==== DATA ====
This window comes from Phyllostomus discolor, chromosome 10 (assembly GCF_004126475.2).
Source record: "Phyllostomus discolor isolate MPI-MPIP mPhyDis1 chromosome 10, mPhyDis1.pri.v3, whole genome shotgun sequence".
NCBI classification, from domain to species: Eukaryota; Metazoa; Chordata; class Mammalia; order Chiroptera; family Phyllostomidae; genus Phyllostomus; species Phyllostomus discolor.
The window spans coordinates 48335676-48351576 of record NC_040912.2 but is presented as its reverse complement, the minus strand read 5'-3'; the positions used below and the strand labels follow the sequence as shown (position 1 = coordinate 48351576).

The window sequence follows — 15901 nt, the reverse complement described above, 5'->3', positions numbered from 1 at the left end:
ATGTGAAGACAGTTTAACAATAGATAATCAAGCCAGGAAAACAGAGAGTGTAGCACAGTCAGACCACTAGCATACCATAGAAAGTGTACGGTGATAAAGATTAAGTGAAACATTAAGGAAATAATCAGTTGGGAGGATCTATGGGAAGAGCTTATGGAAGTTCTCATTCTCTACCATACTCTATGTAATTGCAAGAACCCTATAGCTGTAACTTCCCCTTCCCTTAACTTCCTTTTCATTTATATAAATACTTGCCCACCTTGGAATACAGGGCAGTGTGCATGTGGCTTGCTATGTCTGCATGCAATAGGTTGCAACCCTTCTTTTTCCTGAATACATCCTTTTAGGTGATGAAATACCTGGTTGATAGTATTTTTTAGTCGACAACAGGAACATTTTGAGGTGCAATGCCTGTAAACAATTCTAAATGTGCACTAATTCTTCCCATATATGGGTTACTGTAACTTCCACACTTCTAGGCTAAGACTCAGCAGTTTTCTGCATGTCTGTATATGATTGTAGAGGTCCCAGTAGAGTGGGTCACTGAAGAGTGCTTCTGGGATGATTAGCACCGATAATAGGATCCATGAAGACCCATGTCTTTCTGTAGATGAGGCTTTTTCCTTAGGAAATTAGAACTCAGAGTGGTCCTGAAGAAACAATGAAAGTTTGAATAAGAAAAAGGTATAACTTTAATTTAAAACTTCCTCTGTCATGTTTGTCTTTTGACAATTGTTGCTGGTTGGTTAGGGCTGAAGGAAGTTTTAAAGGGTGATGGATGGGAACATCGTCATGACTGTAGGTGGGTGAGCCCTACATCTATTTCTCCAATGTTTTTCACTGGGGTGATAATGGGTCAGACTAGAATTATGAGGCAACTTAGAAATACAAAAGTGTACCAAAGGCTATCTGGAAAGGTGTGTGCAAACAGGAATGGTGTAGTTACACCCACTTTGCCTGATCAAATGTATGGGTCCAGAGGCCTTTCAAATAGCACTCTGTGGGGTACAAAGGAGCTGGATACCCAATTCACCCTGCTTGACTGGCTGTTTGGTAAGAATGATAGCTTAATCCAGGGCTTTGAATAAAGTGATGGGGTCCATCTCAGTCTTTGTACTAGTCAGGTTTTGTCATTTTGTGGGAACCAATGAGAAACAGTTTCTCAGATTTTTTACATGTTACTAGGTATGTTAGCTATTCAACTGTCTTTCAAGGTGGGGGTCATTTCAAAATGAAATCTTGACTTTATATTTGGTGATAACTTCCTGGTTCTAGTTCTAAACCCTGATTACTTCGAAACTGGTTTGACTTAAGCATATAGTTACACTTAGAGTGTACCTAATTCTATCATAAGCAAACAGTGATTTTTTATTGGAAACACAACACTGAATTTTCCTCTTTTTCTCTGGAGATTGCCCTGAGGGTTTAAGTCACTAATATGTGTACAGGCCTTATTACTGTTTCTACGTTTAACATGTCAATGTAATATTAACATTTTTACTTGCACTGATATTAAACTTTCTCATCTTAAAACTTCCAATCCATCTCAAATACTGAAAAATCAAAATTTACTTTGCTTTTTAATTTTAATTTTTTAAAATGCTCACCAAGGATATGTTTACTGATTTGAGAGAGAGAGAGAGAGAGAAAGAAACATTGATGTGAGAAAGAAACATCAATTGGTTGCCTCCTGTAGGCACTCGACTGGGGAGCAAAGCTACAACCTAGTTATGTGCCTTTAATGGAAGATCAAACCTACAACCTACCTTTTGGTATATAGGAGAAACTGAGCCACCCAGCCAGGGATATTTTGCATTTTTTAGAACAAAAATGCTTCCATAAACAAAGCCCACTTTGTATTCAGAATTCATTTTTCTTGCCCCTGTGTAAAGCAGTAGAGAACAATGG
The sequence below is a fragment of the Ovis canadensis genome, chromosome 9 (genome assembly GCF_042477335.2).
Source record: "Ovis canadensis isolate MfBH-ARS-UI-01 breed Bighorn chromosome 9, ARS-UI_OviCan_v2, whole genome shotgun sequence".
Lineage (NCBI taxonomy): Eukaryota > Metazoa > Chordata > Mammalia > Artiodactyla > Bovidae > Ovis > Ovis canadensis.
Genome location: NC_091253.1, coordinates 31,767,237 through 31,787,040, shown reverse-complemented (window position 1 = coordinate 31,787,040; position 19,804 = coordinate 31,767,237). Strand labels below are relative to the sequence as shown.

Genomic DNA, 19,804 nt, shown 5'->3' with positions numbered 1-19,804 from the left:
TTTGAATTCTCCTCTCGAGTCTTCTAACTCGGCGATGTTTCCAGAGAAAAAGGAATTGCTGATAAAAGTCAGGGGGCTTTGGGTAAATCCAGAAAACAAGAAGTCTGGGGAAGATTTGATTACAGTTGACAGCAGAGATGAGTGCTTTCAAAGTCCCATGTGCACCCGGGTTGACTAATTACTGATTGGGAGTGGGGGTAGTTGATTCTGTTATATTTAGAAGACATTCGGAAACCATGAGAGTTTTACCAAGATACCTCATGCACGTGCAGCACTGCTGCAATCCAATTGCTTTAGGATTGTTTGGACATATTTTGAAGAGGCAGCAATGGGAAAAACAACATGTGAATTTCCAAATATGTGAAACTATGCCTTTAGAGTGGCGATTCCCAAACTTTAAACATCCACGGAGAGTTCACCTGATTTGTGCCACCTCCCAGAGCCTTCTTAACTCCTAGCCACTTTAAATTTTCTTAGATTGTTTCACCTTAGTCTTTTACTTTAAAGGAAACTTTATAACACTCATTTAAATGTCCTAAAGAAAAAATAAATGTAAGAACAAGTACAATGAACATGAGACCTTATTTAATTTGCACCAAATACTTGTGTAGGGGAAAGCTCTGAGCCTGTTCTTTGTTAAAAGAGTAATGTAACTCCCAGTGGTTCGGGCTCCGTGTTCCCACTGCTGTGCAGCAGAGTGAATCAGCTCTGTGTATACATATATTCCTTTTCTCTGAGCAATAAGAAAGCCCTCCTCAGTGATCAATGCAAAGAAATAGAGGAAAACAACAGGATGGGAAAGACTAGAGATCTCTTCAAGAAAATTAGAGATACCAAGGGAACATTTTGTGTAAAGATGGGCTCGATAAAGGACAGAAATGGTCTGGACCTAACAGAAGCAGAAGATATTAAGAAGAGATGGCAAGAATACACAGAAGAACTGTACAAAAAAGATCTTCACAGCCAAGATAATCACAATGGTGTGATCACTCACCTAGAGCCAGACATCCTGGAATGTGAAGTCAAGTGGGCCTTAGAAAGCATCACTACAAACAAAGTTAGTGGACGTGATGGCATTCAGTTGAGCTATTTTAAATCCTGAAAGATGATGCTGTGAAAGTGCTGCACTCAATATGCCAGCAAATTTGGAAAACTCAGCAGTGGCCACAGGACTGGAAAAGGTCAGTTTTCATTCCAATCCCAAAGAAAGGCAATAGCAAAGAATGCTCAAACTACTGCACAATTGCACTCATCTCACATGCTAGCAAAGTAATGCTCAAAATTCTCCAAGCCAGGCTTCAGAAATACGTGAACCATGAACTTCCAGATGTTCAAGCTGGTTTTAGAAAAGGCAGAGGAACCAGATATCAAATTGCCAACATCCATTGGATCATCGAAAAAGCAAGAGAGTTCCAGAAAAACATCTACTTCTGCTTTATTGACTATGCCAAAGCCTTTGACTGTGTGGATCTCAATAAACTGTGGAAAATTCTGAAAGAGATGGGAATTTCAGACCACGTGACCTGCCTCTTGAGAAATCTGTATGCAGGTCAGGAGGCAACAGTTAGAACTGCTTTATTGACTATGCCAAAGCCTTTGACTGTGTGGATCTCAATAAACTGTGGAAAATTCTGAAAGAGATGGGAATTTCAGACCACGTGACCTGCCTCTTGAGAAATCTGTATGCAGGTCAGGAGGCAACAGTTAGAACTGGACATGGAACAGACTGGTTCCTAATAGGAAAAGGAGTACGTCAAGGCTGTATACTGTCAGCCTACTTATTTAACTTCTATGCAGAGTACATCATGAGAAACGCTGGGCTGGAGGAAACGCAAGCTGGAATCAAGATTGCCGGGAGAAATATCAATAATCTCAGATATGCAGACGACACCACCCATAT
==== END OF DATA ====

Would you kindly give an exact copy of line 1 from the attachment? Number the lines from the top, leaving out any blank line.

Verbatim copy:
This window comes from Phyllostomus discolor, chromosome 10 (assembly GCF_004126475.2).